Thursday, November 18, 2010

2010 National Book Award Winners announced

Yesterday, the National Book Foundation announced the 2010 National Book Award Winners.

This year’s slate of winners, in four categories, included:

Fiction – “Lord of Misrule” by Jaimy Gordon
Nonfiction – “Just Kids” by Patti Smith
Poetry – “Lighthead” by Terrance Hayes
Young People’s Literature – “Mockingbird” by Kathryn Erskine

These four books were selected from 1,115 books nominated for the National Book Awards, including 302 in the fiction category, 435 in nonfiction, 148 in poetry and 230 in young people’s literature.

From these books, judges narrowed them down to five finalists in each category. The non-winning finalists in each category included the following books.

“Parrot and Olivier in America” by Peter Carey
“Great House” by Nicole Krauss
“So Much for That” by Lionel Shriver
“I Hotel” by Karen Tei Yamashita

“Nothing to Envy: Ordinary Lives in North Korea” by Barbara Demick
“Cultures of War: Pearl Harbor, Hiroshima, 9-11, Iraq” by John W. Dower
“Secret Historian: The Life and Times of Samuel Steward” by Justin Spring
“Every Man in This Village is a Liar: An Education in War” by Megan K. Stack

“The Eternal City” by Kathleen Graber
“By the Numbers” by James Richardson
“One with Others” by C.D. Wright
“Ignatz” by Monica Youn

Young People’s Literature:
“Ship Breaker” by Paolo Bacigalupi
“Dark Water” by Laura McNeal
“Lockdown” by Walter Dean Myers
“One Crazy Summer” by Rita Williams-Garcia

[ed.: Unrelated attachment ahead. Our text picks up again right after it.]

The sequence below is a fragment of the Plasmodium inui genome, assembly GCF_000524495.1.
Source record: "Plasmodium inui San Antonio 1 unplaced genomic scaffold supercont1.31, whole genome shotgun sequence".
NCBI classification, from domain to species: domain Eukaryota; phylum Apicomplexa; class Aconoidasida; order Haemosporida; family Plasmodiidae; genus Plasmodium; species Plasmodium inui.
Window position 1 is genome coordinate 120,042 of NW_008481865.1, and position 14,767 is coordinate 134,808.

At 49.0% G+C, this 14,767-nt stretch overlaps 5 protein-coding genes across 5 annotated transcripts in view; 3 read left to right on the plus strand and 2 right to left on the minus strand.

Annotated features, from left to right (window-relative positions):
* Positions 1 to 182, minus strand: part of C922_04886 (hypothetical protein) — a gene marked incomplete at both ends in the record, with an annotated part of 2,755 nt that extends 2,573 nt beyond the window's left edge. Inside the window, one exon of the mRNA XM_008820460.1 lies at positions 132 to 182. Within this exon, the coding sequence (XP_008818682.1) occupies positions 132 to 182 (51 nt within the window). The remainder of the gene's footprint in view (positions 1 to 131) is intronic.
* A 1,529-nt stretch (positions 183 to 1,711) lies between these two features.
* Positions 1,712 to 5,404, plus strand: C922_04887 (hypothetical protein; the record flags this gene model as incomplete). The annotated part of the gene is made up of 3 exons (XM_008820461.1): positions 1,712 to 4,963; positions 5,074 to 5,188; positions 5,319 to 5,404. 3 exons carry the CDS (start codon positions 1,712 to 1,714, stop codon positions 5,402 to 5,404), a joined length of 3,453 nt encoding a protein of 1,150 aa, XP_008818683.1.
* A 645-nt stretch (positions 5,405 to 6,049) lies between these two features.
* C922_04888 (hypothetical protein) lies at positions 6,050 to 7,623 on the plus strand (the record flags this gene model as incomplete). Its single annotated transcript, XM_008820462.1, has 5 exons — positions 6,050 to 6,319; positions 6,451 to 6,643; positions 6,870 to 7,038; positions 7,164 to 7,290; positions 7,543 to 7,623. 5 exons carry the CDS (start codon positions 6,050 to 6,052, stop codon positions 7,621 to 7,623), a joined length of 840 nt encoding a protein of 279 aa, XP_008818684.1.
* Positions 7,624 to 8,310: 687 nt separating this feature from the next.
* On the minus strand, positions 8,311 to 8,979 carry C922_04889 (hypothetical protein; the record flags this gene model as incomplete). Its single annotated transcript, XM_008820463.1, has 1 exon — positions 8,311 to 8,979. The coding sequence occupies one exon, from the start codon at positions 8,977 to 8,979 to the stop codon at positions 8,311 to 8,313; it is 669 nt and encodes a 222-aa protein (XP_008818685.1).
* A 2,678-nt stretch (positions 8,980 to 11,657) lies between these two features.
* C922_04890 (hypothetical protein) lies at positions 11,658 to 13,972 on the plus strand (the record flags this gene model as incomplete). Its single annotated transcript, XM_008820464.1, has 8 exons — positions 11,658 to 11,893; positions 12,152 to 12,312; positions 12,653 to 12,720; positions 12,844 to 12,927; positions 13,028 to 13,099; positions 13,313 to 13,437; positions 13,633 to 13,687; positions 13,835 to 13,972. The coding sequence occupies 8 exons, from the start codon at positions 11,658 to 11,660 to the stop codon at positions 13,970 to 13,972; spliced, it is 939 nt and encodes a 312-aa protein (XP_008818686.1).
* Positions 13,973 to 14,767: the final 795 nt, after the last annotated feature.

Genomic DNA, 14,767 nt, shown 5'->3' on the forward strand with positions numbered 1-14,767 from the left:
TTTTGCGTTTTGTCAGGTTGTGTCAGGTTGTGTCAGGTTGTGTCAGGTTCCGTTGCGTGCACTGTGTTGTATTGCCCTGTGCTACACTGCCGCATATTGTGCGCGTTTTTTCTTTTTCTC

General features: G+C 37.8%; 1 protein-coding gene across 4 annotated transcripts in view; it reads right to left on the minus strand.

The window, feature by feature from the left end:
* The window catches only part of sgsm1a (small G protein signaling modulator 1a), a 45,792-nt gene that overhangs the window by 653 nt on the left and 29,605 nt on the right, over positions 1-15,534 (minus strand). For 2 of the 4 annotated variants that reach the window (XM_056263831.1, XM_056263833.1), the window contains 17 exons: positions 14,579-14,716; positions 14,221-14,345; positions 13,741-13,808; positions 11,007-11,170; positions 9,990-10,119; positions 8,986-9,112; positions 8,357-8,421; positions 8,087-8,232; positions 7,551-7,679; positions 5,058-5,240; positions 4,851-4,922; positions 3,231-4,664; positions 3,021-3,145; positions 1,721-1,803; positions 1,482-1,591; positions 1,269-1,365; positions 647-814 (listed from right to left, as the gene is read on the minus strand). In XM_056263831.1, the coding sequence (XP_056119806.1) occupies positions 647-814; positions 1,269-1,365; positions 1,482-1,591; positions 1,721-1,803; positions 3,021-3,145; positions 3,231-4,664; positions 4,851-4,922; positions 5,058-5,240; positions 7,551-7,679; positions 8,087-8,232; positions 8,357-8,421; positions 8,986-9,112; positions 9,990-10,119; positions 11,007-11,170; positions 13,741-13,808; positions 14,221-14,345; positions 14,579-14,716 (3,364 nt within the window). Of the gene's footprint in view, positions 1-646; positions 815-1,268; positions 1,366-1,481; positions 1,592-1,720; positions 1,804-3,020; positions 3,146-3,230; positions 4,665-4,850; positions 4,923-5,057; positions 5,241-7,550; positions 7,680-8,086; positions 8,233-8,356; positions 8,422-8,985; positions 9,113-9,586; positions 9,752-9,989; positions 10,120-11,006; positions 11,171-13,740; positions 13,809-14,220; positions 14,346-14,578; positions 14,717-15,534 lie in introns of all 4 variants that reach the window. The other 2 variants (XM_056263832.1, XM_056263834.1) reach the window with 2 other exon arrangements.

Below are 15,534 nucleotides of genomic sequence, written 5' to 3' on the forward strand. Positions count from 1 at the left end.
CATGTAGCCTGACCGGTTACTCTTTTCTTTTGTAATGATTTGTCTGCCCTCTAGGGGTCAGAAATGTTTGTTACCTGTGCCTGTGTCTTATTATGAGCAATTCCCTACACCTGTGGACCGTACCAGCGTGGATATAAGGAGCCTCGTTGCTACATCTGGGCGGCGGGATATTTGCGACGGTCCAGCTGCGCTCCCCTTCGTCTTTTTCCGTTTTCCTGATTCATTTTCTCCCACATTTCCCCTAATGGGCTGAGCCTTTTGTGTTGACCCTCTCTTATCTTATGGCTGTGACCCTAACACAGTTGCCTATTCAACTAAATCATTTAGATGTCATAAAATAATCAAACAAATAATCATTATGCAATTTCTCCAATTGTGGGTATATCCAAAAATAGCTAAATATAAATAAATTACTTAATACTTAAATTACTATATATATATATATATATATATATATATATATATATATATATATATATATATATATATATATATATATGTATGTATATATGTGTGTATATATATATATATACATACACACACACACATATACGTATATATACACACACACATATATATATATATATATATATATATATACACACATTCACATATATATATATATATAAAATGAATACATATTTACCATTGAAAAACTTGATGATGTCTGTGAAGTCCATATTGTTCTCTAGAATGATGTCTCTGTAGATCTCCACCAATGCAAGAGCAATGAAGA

Many of you will be familiar with some of the past National Book Award Winners, especially from the fiction category. Past NBA fiction winners include “From Here to Eternity” by James Jones, “Invisible Man” by Ralph Ellison, “The World According to Garp” by John Irving, “Rabbit is Rich” by John Updike, “The Color Purple” by Alice Walker, “All the Pretty Horses” by Cormac McCarthy and “Cold Mountain” by Charles Frazier.

For more information about the National Book Foundation and the National Book Awards, visit


  1. I already had a copy of Mockingbird, that I've yet to read, and I ordered a copy of Lords of Misrule today. Cold Mountain and The World According to Garp were fabulous books, and rightly deserving of the award.

  2. Did you ever see "The World According to Garp" movie with Robin Williams? What did you think about it? I'm assuming that the book is better than the movie, right?

  3. I didn't know there was a movie! I'll put it on my Netflix list and let you know how it compares. But to date, I've never seen a movie that was better than the book!

  4. I take it that the book version of "Cold Mountain" is a lot better than the film version too. I kind of remember feeling that there was a lot left out when I watched the movie. (I haven't read the book.)